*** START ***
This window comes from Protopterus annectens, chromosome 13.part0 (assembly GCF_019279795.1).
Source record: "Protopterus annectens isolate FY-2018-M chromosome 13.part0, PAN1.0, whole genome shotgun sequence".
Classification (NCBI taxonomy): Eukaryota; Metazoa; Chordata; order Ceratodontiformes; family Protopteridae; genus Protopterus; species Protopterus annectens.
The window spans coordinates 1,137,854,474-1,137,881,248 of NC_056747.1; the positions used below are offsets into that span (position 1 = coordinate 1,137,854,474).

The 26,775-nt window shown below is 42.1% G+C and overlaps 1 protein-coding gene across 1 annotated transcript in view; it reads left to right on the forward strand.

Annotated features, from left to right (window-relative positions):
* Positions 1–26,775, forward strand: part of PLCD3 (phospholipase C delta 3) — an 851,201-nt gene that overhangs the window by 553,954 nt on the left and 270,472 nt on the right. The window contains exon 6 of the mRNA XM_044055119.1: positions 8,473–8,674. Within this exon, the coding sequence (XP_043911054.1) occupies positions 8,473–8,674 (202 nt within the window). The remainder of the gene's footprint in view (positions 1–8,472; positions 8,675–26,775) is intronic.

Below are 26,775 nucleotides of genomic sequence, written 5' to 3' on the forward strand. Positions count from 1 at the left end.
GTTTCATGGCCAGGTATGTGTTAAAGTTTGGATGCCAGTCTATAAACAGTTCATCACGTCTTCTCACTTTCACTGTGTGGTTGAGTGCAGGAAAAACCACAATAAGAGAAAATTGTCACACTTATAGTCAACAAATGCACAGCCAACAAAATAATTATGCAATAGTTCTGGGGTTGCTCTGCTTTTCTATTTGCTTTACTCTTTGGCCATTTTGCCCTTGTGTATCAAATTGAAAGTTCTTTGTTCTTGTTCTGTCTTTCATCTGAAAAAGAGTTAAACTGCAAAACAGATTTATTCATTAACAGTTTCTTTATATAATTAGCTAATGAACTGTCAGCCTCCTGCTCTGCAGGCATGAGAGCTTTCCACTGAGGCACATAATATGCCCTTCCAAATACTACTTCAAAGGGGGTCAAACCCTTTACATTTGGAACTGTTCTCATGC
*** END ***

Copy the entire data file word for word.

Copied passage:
This window comes from Protopterus annectens, chromosome 13.part0 (assembly GCF_019279795.1).
Source record: "Protopterus annectens isolate FY-2018-M chromosome 13.part0, PAN1.0, whole genome shotgun sequence".
Classification (NCBI taxonomy): Eukaryota; Metazoa; Chordata; order Ceratodontiformes; family Protopteridae; genus Protopterus; species Protopterus annectens.
The window spans coordinates 1,137,854,474-1,137,881,248 of NC_056747.1; the positions used below are offsets into that span (position 1 = coordinate 1,137,854,474).

The 26,775-nt window shown below is 42.1% G+C and overlaps 1 protein-coding gene across 1 annotated transcript in view; it reads left to right on the forward strand.

Annotated features, from left to right (window-relative positions):
* Positions 1–26,775, forward strand: part of PLCD3 (phospholipase C delta 3) — an 851,201-nt gene that overhangs the window by 553,954 nt on the left and 270,472 nt on the right. The window contains exon 6 of the mRNA XM_044055119.1: positions 8,473–8,674. Within this exon, the coding sequence (XP_043911054.1) occupies positions 8,473–8,674 (202 nt within the window). The remainder of the gene's footprint in view (positions 1–8,472; positions 8,675–26,775) is intronic.

Below are 26,775 nucleotides of genomic sequence, written 5' to 3' on the forward strand. Positions count from 1 at the left end.
GTTTCATGGCCAGGTATGTGTTAAAGTTTGGATGCCAGTCTATAAACAGTTCATCACGTCTTCTCACTTTCACTGTGTGGTTGAGTGCAGGAAAAACCACAATAAGAGAAAATTGTCACACTTATAGTCAACAAATGCACAGCCAACAAAATAATTATGCAATAGTTCTGGGGTTGCTCTGCTTTTCTATTTGCTTTACTCTTTGGCCATTTTGCCCTTGTGTATCAAATTGAAAGTTCTTTGTTCTTGTTCTGTCTTTCATCTGAAAAAGAGTTAAACTGCAAAACAGATTTATTCATTAACAGTTTCTTTATATAATTAGCTAATGAACTGTCAGCCTCCTGCTCTGCAGGCATGAGAGCTTTCCACTGAGGCACATAATATGCCCTTCCAAATACTACTTCAAAGGGGGTCAAACCCTTTACATTTGGAACTGTTCTCATGC